I have also gotten to know Jason in his role as an activist. He has helped me to understand the issues that deaf people face on a much deeper level. This includes the debate within the deaf community over the use of cochlear implants. In 2010, Jason (along with Carl Schroeder) presented to the Oregon Coalition Against Hate Crimes, of which I have been the chair since 2002. Their presentation helped the coalition to better understand how hate crimes affect people with disabilities. That presentation led to a meeting with Oregon Attorney General John Kroger to advocate for the inclusion of “disability” in Oregon’s bias crime statutes. In 2011, Kroger presented such a bill to the Oregon legislature. That bill was passed and the new expanded hate crime law went into effect on January 1, 2012. This was a direct result of Jason Tozier’s commitment to this issue.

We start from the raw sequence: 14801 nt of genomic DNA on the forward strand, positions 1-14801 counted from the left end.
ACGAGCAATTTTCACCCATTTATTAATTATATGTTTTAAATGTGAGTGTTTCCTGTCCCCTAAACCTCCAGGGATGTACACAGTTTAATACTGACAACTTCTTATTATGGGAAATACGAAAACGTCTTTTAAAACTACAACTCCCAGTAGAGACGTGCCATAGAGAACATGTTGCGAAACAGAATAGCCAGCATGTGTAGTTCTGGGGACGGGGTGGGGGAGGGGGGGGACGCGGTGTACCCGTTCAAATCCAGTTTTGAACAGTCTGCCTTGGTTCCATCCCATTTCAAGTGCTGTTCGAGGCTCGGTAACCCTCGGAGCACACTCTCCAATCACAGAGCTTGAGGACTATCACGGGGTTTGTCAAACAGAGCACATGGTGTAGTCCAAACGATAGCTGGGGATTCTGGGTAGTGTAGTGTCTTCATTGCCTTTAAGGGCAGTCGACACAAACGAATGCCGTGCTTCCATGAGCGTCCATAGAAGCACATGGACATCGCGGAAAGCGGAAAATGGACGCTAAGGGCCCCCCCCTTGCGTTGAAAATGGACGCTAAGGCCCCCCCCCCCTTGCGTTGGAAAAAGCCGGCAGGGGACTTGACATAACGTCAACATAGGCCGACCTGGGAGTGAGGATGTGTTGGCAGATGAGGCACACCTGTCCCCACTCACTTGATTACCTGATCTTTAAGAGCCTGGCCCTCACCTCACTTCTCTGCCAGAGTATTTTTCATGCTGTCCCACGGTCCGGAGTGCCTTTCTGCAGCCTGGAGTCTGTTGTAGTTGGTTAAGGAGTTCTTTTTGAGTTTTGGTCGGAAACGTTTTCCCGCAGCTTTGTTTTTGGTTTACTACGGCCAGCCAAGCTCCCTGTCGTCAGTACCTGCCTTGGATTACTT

Jason Tozier is a rare find. He mixes passion and intellect in a search for real world solutions. I believe he would do important work and Gallaudet and I would like to see him get every opportunity to attend. I am proud to recommend him for any scholarships or awards that would be appropriate.

Dear Scholarship Committee:

I first met Jason Tozier in my 2011 Methodology of the Oppressed course, and I am honored to have this opportunity to recommend him for support in his bright future at Gallaudet.  From the very first day I met Jason, I was extremely impressed with his intelligence, academic ability, passion, independence, motivation, and most significantly his fortitude through situations that have at times been challenging.  Furthermore, Jason is an extremely positive, personable, and humorous individual.